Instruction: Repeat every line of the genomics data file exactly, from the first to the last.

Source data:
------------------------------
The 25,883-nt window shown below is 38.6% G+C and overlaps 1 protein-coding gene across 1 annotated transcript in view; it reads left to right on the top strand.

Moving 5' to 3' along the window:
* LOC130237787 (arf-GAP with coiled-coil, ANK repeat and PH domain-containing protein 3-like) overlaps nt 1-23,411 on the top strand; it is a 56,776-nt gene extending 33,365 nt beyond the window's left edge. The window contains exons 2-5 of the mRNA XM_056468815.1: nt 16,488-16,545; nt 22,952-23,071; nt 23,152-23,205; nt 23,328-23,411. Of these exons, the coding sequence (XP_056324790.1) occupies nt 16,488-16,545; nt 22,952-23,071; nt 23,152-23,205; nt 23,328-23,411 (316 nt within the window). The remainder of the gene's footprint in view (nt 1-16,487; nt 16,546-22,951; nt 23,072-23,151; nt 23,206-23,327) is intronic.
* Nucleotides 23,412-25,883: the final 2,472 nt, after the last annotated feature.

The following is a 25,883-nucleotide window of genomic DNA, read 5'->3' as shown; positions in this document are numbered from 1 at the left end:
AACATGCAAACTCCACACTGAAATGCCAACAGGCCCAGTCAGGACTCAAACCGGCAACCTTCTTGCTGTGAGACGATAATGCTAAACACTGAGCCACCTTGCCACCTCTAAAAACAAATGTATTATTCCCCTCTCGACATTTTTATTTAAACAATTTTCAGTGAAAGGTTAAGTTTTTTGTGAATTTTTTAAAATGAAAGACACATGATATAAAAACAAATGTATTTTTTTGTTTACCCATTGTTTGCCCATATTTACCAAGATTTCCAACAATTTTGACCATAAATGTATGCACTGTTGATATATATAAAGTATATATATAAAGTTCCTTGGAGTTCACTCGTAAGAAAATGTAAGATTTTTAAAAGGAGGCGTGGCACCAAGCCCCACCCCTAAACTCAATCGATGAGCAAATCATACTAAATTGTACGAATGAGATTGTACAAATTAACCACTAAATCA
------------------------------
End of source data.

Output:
The 25,883-nt window shown below is 38.6% G+C and overlaps 1 protein-coding gene across 1 annotated transcript in view; it reads left to right on the top strand.

Moving 5' to 3' along the window:
* LOC130237787 (arf-GAP with coiled-coil, ANK repeat and PH domain-containing protein 3-like) overlaps nt 1-23,411 on the top strand; it is a 56,776-nt gene extending 33,365 nt beyond the window's left edge. The window contains exons 2-5 of the mRNA XM_056468815.1: nt 16,488-16,545; nt 22,952-23,071; nt 23,152-23,205; nt 23,328-23,411. Of these exons, the coding sequence (XP_056324790.1) occupies nt 16,488-16,545; nt 22,952-23,071; nt 23,152-23,205; nt 23,328-23,411 (316 nt within the window). The remainder of the gene's footprint in view (nt 1-16,487; nt 16,546-22,951; nt 23,072-23,151; nt 23,206-23,327) is intronic.
* Nucleotides 23,412-25,883: the final 2,472 nt, after the last annotated feature.

The following is a 25,883-nucleotide window of genomic DNA, read 5'->3' as shown; positions in this document are numbered from 1 at the left end:
AACATGCAAACTCCACACTGAAATGCCAACAGGCCCAGTCAGGACTCAAACCGGCAACCTTCTTGCTGTGAGACGATAATGCTAAACACTGAGCCACCTTGCCACCTCTAAAAACAAATGTATTATTCCCCTCTCGACATTTTTATTTAAACAATTTTCAGTGAAAGGTTAAGTTTTTTGTGAATTTTTTAAAATGAAAGACACATGATATAAAAACAAATGTATTTTTTTGTTTACCCATTGTTTGCCCATATTTACCAAGATTTCCAACAATTTTGACCATAAATGTATGCACTGTTGATATATATAAAGTATATATATAAAGTTCCTTGGAGTTCACTCGTAAGAAAATGTAAGATTTTTAAAAGGAGGCGTGGCACCAAGCCCCACCCCTAAACTCAATCGATGAGCAAATCATACTAAATTGTACGAATGAGATTGTACAAATTAACCACTAAATCA